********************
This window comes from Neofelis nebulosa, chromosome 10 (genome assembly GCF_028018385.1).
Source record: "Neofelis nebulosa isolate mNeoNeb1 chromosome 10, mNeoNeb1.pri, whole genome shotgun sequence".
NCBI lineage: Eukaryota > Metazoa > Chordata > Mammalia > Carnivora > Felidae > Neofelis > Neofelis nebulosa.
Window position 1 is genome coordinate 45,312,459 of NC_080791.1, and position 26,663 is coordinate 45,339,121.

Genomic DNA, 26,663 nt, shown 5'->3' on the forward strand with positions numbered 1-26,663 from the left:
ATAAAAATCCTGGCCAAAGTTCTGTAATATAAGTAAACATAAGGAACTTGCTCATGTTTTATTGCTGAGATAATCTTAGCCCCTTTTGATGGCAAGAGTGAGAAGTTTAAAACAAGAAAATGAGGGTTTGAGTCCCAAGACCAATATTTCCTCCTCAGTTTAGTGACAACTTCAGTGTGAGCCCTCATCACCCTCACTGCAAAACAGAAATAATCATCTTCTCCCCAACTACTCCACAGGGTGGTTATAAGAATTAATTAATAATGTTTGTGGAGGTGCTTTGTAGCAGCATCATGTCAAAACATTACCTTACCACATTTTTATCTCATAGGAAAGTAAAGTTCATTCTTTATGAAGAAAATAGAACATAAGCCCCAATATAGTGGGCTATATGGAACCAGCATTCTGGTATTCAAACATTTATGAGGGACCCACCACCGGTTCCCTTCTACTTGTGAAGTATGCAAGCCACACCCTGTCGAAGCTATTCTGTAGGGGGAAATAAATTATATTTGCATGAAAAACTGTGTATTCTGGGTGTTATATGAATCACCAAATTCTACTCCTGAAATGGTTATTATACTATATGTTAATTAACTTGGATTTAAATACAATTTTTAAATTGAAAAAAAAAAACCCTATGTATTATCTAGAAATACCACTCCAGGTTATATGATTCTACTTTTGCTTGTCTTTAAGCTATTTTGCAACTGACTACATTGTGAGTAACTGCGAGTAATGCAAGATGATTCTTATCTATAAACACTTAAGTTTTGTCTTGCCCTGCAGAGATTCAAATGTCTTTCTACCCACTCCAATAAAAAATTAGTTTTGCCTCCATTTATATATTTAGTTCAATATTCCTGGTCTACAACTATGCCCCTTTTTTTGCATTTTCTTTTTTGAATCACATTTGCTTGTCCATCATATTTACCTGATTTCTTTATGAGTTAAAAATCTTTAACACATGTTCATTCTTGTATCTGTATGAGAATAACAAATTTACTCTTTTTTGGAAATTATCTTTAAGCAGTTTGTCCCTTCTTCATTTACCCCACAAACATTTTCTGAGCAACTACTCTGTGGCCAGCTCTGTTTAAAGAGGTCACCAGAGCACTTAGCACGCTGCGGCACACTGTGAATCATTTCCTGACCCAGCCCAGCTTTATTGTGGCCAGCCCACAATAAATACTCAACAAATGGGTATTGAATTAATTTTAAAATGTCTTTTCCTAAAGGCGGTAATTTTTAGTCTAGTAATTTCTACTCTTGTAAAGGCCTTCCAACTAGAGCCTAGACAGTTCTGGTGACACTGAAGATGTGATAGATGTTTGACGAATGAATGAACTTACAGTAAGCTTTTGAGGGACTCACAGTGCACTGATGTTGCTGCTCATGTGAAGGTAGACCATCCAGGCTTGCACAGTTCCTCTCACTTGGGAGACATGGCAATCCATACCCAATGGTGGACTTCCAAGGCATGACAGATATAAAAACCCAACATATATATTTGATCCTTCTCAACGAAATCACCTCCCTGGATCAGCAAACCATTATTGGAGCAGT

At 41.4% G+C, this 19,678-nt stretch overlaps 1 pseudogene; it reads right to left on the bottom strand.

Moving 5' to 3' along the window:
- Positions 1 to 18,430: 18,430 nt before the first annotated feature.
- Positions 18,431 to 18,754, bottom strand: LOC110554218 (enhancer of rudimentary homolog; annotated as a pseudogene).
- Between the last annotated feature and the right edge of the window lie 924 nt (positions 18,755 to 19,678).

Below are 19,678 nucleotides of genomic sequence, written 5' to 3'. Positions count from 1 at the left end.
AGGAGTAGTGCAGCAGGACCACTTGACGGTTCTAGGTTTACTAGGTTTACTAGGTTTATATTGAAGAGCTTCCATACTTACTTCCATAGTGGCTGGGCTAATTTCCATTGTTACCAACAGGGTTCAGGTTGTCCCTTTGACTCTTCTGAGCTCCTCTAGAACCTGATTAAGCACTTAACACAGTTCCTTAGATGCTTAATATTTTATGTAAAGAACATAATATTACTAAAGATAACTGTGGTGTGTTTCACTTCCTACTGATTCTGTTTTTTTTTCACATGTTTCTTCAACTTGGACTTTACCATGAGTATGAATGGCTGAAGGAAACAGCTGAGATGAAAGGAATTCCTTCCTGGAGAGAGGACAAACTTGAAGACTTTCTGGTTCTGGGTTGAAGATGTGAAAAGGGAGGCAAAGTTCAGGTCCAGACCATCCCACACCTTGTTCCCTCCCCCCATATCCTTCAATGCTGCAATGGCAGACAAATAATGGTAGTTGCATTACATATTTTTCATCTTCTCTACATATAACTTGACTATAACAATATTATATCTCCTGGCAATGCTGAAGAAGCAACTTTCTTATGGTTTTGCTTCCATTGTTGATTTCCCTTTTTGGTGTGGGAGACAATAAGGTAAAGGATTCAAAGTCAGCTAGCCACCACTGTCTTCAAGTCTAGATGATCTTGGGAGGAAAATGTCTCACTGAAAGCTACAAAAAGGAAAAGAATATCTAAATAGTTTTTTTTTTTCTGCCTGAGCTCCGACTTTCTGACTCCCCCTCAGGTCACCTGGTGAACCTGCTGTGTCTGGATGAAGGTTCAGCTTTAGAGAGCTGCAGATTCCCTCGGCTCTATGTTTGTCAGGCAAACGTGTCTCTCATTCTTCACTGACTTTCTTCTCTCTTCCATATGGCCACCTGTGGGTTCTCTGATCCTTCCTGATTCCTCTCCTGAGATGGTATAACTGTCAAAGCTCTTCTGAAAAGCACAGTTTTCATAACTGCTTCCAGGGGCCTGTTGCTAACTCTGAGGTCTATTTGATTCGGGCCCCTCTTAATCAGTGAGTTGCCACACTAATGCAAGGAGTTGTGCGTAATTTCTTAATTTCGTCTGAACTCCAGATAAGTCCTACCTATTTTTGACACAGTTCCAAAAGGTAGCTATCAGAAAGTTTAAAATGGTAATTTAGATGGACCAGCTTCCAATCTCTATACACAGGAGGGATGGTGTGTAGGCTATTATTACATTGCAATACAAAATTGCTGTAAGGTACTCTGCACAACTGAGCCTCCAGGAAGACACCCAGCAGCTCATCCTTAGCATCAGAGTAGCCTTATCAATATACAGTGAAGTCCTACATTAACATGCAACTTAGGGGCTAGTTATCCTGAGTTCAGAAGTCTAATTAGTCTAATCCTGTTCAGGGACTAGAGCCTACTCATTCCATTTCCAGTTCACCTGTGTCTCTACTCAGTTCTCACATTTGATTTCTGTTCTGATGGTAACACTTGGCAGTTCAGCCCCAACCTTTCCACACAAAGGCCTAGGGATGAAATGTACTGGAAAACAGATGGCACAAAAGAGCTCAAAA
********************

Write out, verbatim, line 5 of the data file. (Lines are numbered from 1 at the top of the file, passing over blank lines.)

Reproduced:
Genomic DNA, 26,663 nt, shown 5'->3' on the forward strand with positions numbered 1-26,663 from the left: